As president of the European Society for Child and Adolescent Psychiatry, it is an honour for me, and a great pleasure, to invite you to our 12th International Congress, which will take place at the CNIT, Paris – La Défense, from September 28th to October 1st, 2003.
The theme of the congress,“Developmental Psychopathology: Transmission and Change” was chosen to emphasize the need for reflection on how psychic disturbances are transmitted, and the importance of the processes of change during development: changes evoked by psychopathological processes, changes in the modes of expression of disorders depending on the stages of development, and changes linked to social, familial and therapeutic transformations.
Progress in the fields of genetics, molecular biology, neuro-endocrino-immunology and brain imaging technology, is bringing us both new information and new questions – especially regarding the respective roles and functions of genetic and environmental factors. Meanwhile, changes affecting society, family, education and life styles are accompanied by changes in the way illness and suffering is expressed by children and adolescents.
Where is the boundary between normality and pathology? Where do we draw the line between behaviours which only require educational measures, and those which call for special care? Such limits are especially difficult to define because enduring harmful behaviours carry their own pathogenic effects, which reorganise the personality and confine the subject into repetitive patterns, which become increasingly difficult to control. Furthermore, in the search for early signs of disorders which develop fully during late adolescence or early adulthood, child psychiatrists are concerned with their possible link with behavioural disturbances and atypical manifestations of childhood, and the question of exactly when specific treatment is indicated.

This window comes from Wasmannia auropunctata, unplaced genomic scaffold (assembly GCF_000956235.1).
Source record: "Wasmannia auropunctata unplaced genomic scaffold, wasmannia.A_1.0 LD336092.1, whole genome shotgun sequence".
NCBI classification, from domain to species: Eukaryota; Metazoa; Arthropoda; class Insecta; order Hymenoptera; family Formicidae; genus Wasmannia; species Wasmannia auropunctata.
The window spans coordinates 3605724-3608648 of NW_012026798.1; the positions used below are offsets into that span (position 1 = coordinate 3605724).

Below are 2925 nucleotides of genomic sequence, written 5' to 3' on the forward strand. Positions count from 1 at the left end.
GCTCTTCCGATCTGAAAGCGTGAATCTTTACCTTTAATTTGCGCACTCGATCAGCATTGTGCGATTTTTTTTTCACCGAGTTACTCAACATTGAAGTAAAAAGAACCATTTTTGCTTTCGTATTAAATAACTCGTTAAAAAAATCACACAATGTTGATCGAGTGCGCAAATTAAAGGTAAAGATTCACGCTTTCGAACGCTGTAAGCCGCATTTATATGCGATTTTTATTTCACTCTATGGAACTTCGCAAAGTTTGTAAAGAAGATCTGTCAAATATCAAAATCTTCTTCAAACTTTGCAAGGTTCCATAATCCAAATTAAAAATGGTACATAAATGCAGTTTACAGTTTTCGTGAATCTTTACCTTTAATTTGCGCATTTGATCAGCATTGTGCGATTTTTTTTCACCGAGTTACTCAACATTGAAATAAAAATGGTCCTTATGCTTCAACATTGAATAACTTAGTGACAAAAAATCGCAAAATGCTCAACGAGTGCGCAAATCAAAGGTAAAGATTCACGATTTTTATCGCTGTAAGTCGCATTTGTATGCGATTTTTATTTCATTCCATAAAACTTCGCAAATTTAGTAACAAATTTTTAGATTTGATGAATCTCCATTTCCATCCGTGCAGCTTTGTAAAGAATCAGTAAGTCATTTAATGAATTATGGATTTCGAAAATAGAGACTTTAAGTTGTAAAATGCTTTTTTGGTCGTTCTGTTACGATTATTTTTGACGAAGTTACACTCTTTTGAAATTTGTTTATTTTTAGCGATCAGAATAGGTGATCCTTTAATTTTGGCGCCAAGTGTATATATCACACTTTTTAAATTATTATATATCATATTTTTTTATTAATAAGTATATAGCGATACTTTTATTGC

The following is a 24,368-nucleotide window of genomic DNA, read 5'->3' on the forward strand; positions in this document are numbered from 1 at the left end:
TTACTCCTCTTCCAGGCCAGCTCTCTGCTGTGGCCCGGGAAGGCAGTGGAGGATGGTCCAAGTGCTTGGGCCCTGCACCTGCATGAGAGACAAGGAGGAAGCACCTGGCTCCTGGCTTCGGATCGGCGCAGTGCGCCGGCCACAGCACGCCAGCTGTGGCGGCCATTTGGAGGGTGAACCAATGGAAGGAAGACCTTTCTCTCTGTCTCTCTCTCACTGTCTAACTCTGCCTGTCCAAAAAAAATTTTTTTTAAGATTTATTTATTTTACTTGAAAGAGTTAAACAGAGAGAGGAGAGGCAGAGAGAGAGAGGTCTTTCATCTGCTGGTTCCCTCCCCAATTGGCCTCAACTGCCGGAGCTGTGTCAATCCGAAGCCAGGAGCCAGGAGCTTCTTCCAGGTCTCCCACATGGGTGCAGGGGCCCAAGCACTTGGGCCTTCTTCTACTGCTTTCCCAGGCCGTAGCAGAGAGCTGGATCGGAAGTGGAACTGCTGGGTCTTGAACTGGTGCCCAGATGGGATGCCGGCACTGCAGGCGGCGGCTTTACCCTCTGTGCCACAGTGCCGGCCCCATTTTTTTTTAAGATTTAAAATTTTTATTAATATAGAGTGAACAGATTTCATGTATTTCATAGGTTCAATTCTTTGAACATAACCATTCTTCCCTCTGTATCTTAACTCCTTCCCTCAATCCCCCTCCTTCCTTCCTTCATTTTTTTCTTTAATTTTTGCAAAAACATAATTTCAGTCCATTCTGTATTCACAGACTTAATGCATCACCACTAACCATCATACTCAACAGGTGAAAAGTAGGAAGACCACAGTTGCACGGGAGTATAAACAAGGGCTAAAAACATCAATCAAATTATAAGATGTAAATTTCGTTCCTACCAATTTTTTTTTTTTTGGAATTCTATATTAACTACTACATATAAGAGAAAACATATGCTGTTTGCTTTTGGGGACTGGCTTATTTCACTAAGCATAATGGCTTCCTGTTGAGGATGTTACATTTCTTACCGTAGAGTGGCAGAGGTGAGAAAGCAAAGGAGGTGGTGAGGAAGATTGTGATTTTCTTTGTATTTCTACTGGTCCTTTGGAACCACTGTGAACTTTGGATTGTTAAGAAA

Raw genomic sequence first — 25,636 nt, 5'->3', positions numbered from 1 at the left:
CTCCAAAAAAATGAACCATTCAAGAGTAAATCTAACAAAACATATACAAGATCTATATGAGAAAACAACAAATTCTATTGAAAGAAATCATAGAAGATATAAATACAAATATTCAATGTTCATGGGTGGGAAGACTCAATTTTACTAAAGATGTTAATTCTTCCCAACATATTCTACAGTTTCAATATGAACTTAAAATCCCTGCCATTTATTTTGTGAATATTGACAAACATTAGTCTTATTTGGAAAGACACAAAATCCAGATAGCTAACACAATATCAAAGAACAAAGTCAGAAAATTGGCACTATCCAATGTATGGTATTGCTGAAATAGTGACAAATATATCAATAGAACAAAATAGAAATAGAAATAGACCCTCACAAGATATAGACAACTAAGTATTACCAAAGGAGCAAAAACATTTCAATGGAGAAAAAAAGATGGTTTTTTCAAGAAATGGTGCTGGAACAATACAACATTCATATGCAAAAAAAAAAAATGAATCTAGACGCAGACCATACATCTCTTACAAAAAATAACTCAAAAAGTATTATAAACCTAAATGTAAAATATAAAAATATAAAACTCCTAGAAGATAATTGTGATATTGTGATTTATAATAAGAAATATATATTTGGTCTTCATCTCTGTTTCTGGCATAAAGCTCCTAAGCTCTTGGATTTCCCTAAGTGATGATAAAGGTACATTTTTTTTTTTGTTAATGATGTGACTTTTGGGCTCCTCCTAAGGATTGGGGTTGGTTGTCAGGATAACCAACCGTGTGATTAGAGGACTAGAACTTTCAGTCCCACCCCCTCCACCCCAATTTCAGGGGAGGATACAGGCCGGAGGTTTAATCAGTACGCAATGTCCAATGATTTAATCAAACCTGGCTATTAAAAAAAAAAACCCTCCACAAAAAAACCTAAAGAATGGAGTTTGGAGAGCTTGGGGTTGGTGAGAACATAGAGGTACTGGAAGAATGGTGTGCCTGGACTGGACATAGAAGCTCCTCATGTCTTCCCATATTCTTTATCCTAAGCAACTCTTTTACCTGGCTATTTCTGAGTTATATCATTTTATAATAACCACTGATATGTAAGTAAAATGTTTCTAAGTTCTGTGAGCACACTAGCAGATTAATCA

Progress in recent decades may herald a new era in psychiatry. The study of child and adolescent development is of crucial importance, since it is at this period in human life, more than at any other, that various vulnerability factors interact with the attachment bonding modalities, which are essential in the organisation and development of personality.
The combination of social pressure, increased demand for achievement in young people, and greater visibility of behavioural disturbances, might explain why child psychiatrists are increasingly challenged by public authorities, the educational system, courts, and families. Child psychiatrists are not only requested to provide answers, when they have them, but are also asked to transmit their knowledge, in order to develop (along with those important social partners) responses that help them to deal with the difficulties of troubled children, thus avoiding developmental blocks and irretrievable pathological situations.
It is my wish that this congress will help us share our knowledge, hopes and difficulties, in a friendly and assiduous atmosphere, and an attractive Parisian setting.
Professor Philippe Jeammet
President of ESCAP